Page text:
Many are anxious that Putin be stopped both because of his questionable conduct towards his own people and his irreverence for international law.  However, demography has a hold on Russia’s future power which Putin in well aware of.  We’ve discussed conflicting views among commentators about Russia’s demographic outlook on this blog before.  Whether you’re a pessimist or an optimist, the current economic outlook is not helping Russia’s fertility rates.  A combination of inflation, plummeting oil prices and low growth meant that people’s average real disposable income shrank last year, and most people expect that 2015 will be worse. 

George Weigal comments in the National Review that:

Russia is, in many respects, dying. Alcoholism is rampant. Life expectancy is sinking: Today, a 15-year-old Haitian boy has a longer life expectancy than his 15-year-old Russian counterpart. The economy is stagnant, and the ruble is cratering. Russia imports potatoes from Romania. Churches are largely empty. Yet atop this rotting body politic is an oligarchic elite that functions very much like the Mafia families depicted in Puzo’s novel The Godfather and the films spun off from it.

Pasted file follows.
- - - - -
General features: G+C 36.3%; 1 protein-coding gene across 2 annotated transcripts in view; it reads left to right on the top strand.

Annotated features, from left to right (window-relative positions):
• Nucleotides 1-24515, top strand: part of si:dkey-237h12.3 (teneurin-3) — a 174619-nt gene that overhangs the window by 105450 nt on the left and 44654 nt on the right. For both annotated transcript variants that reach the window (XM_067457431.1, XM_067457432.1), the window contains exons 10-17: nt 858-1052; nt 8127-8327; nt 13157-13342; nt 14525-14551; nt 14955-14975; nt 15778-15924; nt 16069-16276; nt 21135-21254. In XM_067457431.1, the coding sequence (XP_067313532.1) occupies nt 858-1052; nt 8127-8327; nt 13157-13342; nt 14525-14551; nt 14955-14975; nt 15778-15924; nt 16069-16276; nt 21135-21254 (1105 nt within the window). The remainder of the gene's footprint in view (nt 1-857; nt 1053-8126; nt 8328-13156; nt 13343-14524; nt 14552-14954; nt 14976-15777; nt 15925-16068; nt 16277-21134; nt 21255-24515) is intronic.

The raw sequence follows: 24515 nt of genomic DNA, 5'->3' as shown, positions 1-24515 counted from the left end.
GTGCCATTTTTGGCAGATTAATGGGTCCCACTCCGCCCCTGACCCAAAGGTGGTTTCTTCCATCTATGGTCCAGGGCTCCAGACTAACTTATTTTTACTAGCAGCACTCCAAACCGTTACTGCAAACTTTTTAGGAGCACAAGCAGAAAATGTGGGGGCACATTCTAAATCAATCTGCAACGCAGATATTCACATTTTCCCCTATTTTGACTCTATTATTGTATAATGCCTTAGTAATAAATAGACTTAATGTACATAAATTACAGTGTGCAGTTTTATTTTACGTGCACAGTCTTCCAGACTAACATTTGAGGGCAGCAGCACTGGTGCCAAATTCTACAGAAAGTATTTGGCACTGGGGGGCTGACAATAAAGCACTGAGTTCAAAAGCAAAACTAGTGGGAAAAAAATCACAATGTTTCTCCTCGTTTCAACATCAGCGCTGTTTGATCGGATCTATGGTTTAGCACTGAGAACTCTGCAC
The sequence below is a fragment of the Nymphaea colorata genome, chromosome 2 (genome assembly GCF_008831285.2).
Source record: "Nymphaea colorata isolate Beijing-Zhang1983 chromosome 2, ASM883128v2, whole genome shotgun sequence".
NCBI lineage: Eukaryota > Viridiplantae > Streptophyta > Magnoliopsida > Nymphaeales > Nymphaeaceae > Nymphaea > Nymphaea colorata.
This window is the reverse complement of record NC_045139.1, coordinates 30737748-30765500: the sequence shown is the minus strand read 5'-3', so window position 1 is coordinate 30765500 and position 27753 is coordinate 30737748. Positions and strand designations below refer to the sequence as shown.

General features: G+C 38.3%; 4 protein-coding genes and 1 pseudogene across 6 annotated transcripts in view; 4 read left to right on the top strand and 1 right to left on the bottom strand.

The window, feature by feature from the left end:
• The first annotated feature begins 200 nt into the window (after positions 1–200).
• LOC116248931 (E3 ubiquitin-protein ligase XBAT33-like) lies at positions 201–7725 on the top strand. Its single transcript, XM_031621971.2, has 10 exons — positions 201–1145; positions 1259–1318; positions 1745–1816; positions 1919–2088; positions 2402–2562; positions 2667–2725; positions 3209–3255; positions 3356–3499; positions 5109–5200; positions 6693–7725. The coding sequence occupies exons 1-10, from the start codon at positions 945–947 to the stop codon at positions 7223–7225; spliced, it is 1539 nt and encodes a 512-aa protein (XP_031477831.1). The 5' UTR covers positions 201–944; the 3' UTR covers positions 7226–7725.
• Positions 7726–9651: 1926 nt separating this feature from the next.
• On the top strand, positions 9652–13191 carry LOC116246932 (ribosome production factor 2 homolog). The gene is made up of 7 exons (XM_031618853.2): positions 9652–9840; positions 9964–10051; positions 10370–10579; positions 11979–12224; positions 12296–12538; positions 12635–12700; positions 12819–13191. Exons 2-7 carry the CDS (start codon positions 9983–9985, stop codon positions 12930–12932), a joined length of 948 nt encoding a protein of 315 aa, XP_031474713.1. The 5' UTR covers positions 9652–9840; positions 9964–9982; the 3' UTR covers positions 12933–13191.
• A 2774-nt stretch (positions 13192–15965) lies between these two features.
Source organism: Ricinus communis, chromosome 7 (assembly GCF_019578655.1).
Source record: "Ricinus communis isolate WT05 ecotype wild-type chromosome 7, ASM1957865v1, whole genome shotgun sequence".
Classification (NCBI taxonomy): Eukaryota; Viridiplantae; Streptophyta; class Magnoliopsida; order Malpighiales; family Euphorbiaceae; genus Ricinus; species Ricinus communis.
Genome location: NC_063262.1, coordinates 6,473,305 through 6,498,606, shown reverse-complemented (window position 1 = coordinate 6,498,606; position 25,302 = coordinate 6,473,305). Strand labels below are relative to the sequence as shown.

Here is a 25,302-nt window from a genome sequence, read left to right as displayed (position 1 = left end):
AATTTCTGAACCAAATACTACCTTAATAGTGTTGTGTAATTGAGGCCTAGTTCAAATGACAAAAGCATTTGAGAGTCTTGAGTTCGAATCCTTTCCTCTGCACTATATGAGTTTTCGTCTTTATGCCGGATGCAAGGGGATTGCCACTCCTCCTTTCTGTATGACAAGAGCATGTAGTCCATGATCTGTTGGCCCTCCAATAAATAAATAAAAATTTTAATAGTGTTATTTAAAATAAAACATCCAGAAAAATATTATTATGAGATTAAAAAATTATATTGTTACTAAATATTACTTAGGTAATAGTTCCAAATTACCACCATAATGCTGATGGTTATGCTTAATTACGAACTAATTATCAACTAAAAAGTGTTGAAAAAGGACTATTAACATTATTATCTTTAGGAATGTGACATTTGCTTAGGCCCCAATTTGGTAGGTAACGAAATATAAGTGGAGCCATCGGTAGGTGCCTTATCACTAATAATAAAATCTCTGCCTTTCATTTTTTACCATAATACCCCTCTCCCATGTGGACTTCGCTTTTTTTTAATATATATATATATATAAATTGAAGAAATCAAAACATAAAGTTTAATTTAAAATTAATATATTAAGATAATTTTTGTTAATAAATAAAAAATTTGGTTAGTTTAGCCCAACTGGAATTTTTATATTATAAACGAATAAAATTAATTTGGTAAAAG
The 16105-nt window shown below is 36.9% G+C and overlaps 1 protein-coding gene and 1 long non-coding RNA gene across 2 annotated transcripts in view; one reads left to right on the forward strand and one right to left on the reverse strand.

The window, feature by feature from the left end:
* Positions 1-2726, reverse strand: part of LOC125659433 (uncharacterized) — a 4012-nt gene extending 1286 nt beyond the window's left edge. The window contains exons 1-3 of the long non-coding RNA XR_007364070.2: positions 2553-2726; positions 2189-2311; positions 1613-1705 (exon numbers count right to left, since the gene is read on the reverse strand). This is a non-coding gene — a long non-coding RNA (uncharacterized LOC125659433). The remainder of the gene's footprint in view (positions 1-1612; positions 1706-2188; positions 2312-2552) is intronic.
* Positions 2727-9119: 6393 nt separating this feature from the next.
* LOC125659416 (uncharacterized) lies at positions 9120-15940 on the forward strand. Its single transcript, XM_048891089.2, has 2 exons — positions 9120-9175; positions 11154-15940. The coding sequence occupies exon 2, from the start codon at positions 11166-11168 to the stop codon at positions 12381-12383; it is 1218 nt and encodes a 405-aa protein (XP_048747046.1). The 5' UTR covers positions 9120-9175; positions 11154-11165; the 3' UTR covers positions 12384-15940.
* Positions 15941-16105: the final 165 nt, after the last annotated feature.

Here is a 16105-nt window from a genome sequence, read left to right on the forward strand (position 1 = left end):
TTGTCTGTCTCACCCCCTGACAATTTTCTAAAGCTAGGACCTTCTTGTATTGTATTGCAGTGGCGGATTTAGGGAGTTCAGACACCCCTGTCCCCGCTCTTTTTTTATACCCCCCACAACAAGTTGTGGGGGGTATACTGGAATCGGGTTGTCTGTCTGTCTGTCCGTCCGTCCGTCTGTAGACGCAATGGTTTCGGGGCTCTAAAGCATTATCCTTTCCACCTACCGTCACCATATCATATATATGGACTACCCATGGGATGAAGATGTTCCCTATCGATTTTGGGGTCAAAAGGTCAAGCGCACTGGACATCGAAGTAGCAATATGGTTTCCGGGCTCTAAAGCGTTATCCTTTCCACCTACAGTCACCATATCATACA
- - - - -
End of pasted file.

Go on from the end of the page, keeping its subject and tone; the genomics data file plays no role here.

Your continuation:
Deaths were up by 2% and births down by 4% according to preliminary demographic data for January 2015 released by Rosstat.  Those figures followed similar decreases in the two preceding months.  It is unlikely that the fall in births is unrelated to the country’s economic outlook.  Resource allocation designed to positively influence falling fertility rates has been cut to increasingly fund military spending.  The healthcare budget is also suffering, which may have contributed to the increased mortality rate.

Forbes comments that:

During the 1990′s Russians conclusively proved that, when they feel threatened by the economic environment, they will postpone or forgo family formation. What’s happening now isn’t nearly as serious as the 1990′s crisis, but it clearly is a come-down from the economic performance of recent years. Given that, the January 2015 data isn’t a mystery or a puzzle: with rising inflation, slowing growth, and increasing unemployment we would expect to see a deterioration in the demographic fundamentals. Unless the Russian government can get a handle on the economic situation, experience would suggest that the hard-won gains of recent years will slowly melt away.

Perhaps Putin should think about this before allocating money to egotistical military goals, lest he find himself dealing with a disappearing populous at home. However, though it might put them off having children, politically the world should remain wary of Russia’s ability to handle suffering, economic or otherwise.  One only has to look at their performance against Germany in World War II amid intense deprivation and against the odds to see that they are historically a resilient nation used to having it tough. 

Shannon Roberts

Shannon Roberts is co-editor of MercatorNet's blog on population issues, Demography is Destiny. While she has a background as a barrister, writing has been a life-long passion and she has contributed...